Tracy Morgan Dishes on His "Groovy" Tour, FX Pilot and Why Returning to 'SNL' Made Him "Feel Like a Virgin Again"
Sidelined for more than a year by a tragic car accident, the comedian recalls his guest return to the live NBC show, praising his former boss Lorne Michaels and a camel co-star — and briefly slips into one of his famous characters.
Between his tearful return to the public eye during the 2015 Emmys and the current comedy tour of 30-plus cities, Tracy Morgan came back to familiar turf to reconnect with his mojo. An Oct. 17 hosting gig on Saturday Night Live, his first TV performance since the devastating 2014 car wreck that nearly took his life, offered audiences the warm reassurance that the comedian is as funny and unpredictable as ever.
Morgan, 47, still gets choked up when talking about his Studio 8H homecoming — but there were no tears on camera. The critically lauded episode saw him reprise famous characters (Brian Fellow! Astronaut Jones!) from his eight-season run as a regular player, reunite with the cast of beloved NBC sitcom 30 Rock and navigate a scene with one very inexperienced camel on live TV. In a scattered conversation (naturally) with THR, Morgan talked about his love of SNL maestro Lorne Michaels, offered an update on the FX comedy pilot he's crafting with Jordan Peele and broke into song while discussing the origins of his sexually aggressive space explorer.
How's the tour?
The crowds are groovy. I love a groovy crowd that gets it. Do you know what a groovy crowd is like?
Not from your perspective, no.
A groovy crowd is what it was like that night at Saturday Night Live. They're open-minded and they appreciate their comedy. That's what it's about to me.
Could you tell it was a groovy crowd from the stage?
The crying was over. It was time for the funny. Seeing those faces, you're just glad to be alive. It was really special for me to be back home. I really thank Lorne Michaels for that.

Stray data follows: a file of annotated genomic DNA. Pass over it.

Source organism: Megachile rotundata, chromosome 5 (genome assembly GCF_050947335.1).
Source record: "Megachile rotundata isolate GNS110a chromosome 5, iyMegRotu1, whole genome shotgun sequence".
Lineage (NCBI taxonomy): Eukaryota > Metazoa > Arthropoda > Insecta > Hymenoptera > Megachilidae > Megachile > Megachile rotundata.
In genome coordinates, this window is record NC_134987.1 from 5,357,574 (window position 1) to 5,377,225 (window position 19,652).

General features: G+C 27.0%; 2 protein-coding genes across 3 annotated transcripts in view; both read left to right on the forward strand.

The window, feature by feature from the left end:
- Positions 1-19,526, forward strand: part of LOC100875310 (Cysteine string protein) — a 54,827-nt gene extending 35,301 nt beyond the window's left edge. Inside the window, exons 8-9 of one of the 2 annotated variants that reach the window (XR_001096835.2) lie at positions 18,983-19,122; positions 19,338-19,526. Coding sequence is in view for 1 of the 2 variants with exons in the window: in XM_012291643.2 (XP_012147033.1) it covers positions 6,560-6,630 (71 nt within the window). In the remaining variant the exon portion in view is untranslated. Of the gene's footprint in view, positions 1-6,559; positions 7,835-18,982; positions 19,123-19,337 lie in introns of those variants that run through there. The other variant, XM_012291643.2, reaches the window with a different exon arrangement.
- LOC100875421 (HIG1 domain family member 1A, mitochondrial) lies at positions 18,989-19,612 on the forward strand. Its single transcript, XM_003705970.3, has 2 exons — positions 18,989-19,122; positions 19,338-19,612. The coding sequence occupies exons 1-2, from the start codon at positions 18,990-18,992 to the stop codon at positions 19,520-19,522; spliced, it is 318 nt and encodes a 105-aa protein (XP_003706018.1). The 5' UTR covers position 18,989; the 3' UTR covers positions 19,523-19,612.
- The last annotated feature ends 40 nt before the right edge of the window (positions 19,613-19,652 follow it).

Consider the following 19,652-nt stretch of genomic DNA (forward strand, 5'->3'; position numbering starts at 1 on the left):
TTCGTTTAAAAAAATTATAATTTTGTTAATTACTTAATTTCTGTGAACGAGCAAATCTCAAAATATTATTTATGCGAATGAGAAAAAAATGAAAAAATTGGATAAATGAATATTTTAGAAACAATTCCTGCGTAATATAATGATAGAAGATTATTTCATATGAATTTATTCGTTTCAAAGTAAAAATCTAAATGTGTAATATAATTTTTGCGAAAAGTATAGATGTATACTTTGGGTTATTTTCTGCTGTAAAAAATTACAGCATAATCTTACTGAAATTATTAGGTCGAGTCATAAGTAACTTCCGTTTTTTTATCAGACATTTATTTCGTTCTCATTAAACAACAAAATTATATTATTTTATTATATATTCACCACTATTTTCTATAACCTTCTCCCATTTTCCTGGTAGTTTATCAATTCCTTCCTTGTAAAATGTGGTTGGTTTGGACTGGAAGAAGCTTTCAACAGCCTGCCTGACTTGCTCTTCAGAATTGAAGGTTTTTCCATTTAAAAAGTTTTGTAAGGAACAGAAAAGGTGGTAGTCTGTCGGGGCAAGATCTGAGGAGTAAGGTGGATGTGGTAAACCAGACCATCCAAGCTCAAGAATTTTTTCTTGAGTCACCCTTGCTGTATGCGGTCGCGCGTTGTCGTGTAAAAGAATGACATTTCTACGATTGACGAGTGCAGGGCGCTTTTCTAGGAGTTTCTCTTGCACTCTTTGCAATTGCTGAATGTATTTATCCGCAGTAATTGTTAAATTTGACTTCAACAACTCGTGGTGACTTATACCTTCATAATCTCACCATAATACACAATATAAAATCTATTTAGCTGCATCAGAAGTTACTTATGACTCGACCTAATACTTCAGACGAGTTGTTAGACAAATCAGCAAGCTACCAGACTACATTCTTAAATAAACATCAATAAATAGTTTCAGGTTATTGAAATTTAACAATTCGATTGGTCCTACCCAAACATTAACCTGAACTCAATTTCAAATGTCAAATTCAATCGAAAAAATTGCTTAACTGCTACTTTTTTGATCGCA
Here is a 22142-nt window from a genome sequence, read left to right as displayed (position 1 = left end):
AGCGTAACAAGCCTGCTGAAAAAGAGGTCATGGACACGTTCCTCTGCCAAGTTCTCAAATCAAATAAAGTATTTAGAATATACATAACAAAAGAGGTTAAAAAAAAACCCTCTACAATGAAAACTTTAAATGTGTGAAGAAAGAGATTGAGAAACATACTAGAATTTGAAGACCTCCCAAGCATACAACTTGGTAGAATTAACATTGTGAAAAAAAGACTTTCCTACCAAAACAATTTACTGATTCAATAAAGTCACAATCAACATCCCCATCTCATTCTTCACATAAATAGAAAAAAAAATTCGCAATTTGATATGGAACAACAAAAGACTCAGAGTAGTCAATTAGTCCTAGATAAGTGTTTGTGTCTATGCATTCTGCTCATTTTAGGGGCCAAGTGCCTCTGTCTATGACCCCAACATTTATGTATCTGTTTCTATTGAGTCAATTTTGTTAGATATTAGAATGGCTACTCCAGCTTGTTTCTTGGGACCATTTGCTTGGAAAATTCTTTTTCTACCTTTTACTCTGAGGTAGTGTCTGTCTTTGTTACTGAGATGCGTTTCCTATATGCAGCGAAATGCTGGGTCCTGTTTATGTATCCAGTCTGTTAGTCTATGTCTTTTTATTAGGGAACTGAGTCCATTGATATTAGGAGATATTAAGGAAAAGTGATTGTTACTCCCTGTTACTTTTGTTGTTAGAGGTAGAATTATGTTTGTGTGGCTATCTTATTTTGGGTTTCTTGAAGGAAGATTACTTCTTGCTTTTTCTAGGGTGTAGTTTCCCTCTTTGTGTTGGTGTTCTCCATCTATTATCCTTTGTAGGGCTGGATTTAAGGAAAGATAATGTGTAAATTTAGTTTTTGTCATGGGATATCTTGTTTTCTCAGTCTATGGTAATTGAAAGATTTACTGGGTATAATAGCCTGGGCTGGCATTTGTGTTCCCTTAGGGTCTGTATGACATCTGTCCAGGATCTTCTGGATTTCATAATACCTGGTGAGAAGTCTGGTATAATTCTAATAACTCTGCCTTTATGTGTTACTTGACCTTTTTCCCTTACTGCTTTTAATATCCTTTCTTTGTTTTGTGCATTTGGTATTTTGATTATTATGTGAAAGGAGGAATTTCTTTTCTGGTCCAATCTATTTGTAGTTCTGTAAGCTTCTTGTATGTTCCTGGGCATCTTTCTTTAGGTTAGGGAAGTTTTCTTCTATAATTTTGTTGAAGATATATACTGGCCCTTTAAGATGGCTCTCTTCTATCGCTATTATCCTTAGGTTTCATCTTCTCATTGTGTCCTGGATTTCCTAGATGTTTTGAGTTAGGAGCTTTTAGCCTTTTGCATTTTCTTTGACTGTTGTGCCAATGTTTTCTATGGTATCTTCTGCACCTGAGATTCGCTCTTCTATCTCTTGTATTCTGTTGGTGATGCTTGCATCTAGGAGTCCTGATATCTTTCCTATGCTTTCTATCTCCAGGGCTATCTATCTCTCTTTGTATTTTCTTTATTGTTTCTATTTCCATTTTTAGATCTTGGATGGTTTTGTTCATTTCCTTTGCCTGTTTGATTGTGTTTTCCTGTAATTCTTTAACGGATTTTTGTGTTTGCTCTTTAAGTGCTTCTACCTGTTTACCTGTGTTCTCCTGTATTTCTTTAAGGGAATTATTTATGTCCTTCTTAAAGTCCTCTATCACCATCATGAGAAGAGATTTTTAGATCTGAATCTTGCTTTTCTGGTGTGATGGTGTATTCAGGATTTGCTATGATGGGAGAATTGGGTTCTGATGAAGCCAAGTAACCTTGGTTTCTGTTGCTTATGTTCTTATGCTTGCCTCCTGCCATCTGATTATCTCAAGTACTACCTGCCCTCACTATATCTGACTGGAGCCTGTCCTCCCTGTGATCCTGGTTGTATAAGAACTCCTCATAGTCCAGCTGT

Morgan hosting 'Saturday Night Live.'
What was that first conversation like with Lorne?
It was one thing at a time. My health was first, so I couldn't be concerned with show business. When I felt really good, I was talking to Lorne on the phone one day and just asked him to come home. Without hesitation, he said, "The door's open." A couple of days later I got the call that I was going to host. When I went into the pitch meeting in Lorne's office, it was so inspiring to see all of those young, new writers and cast. It inspired me to touch the mic again that night. It was my first time in a comedy club since the accident.
Were you nervous about doing live TV again?
During the dress show, we have a dresser that takes you from set to set and helps you change. I started getting in my own head. I thought the audience was feeling sorry for me. Lorne said they didn't really need it to be funny, they were just glad to see me alive. I thank God, Lorne, NBC and that camel. He did exactly what he was supposed to do.
You brought back a lot of old characters. Can you discuss the origins of Astronaut Jones?
Andrew Steele and I wrote that. He was my dark horse. I had just seen some old Rat Pack movie, and I was telling Steele that I would love to go back into those times — singing songs with a Courvoisier, a cigarette and Lady Luck. He found the song and we just came up with Astronaut Jones. I wanted to do that all of the time. "Get out of that tight space suit and show me that tight green ass." [Singing.] Rocket, I'm taking a rocket. I'm packing my suitcase, and look out moon!
Thank you for that.
Tracy Morgan sang "Astronaut Jones" to you on the phone. They don't even do that in prison.
It's all downhill from here, for me.
It's not many times you feel like a virgin again. That's how I felt. It was like the first night all over again, because I was nervous to death. I'm James Brown. I've got the cape. I've got to keep the beat.
Where are you with the FX pilot?
We're getting there. We have an outline, and we may start filming in the fall. We're just trying to come up with great ideas.
We're all looking forward to it.
You always have to look forward. Never look up. Look up if you want to see the beauty of the sky, but be a forward-thinking man. When I came out of the coma, I just wanted to hug my wife, my daughter, my son … now I got to hug my audience on live TV.
This story first appeared in a special Emmy issue of The Hollywood Reporter magazine. To receive the magazine, click here to subscribe.